Subsequently, Romley and Pepsi-Cola stipulated that the amount agreed upon between Romley and the state included the value of Pepsi-Cola's leasehold interest, if any; that the amount of that leasehold interest would not exceed $387,920.00; that the balance of any monies paid by the state could be paid to Romley and various mortgage holders; and that the action between Romley and Pepsi-Cola concerning the money deposited with the court would be divided for trial purposes into two issues: (1) the extent of the interest of Pepsi-Cola under its lease with Romley; and (2) the valuation of that interest.

The parties further stipulated that the state would not participate in the trial of this action other than to prepare and present to the court the Judgment and Final Order of Condemnation.

After condemning the property, the State of Arizona paid to Pepsi-Cola certain relocation expenses to compensate it for removing its personal property and equipment from the leased premises. The state and Pepsi-Cola specifically agreed that this payment was not compensation for any damages as a result of the condemnation of the leasehold interest.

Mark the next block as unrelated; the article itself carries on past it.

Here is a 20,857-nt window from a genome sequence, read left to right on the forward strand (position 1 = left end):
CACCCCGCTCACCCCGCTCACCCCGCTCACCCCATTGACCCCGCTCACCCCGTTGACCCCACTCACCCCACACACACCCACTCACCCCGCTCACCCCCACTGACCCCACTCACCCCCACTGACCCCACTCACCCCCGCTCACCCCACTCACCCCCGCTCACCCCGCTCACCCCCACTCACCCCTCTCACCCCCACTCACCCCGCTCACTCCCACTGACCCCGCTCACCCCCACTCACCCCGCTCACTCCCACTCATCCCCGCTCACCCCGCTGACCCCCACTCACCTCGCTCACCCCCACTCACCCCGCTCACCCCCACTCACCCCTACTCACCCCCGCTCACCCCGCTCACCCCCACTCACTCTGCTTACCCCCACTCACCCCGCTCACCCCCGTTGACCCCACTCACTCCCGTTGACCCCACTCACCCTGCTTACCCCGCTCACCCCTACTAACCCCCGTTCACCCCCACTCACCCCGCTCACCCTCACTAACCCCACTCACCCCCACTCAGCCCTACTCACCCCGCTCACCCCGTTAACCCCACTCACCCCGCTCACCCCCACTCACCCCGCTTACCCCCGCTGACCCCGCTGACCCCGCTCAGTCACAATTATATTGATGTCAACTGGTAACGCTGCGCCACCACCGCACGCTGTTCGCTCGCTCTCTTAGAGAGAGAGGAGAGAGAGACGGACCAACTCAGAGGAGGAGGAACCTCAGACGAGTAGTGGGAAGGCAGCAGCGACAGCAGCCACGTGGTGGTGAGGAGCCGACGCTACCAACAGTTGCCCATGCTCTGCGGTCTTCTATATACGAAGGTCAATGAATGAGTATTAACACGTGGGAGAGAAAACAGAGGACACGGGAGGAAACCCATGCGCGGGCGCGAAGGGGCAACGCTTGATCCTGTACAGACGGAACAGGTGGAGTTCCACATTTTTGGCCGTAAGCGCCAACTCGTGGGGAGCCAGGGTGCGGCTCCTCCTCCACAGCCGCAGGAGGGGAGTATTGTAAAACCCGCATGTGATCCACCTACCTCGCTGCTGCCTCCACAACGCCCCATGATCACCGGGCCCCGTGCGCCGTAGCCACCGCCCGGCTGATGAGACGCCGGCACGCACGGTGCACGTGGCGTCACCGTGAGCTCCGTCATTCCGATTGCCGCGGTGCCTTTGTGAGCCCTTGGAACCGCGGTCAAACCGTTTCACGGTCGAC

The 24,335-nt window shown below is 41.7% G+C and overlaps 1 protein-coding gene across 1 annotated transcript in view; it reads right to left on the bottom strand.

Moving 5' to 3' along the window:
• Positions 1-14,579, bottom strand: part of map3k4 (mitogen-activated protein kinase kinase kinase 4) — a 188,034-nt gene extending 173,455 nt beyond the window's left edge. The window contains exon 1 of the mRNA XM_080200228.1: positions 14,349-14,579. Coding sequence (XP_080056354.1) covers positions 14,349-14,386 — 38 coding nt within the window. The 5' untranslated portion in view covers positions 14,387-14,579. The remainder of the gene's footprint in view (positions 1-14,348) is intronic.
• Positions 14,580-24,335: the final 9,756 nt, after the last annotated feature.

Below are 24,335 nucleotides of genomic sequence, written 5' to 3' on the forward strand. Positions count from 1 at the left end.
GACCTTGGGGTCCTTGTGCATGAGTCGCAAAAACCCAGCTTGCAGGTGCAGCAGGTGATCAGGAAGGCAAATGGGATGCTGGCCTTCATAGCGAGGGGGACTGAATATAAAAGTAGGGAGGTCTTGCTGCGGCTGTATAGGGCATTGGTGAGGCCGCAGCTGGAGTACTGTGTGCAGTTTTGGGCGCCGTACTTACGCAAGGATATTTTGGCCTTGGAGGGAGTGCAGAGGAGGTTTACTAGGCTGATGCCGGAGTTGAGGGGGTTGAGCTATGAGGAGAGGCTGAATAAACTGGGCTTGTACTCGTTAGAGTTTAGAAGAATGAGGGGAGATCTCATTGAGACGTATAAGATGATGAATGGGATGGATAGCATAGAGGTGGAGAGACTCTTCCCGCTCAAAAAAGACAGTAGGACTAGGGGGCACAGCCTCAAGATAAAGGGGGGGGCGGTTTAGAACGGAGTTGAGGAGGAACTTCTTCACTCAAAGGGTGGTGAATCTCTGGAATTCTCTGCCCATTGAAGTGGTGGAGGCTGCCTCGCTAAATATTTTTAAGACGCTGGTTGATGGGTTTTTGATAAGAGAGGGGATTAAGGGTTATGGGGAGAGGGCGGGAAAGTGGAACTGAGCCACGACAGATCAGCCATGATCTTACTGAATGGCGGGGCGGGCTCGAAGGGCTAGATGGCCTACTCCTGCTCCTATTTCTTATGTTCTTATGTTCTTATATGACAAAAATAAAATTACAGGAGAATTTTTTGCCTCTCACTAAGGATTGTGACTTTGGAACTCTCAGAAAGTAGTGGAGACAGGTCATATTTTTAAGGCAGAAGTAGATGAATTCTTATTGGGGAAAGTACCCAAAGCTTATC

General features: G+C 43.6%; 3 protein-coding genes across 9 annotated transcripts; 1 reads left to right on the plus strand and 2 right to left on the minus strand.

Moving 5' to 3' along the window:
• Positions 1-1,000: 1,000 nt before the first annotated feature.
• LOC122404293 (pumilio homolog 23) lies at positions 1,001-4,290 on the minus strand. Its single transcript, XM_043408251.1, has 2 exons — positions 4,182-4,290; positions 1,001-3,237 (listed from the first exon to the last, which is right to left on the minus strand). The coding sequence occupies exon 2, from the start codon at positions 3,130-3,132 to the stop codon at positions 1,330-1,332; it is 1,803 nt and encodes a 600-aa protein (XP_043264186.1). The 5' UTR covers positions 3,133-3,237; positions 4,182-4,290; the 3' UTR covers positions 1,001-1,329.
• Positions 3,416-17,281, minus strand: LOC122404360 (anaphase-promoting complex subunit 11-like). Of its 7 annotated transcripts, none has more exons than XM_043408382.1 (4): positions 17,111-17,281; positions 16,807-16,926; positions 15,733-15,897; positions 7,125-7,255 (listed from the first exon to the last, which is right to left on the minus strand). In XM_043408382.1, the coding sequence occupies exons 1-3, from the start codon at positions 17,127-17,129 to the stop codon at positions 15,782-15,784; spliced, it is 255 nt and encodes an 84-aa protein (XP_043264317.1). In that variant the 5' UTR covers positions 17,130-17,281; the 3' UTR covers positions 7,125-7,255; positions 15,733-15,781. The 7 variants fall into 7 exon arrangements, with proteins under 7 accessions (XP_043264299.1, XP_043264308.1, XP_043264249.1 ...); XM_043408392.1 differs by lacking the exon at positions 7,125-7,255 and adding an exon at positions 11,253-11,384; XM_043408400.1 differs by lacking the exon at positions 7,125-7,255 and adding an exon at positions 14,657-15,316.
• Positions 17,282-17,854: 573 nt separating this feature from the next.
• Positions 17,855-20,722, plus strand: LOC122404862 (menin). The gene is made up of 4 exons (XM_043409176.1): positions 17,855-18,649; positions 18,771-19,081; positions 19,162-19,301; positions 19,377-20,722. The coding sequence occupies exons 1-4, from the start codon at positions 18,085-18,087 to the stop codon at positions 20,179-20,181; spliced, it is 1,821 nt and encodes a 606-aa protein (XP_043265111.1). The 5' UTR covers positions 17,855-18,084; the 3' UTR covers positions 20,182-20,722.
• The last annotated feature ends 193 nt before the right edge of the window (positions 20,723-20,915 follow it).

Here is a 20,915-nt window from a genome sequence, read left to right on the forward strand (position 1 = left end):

On the trial of the first issue, the trial court determined that under the terms of its lease, Pepsi-Cola was entitled to receive for condemnation of its leasehold interest, damages based upon the unamortized cost to Pepsi-Cola of its improvements made to the leased property in 1966. The trial court specifically found that Pepsi-Cola was not entitled to damages based upon an amount by which the economic rent as of June 19, 1972 exceeded the contract rent of the leased premises reduced to present value. These determinations were made the subject of a written order signed by the trial judge on July 30, 1975.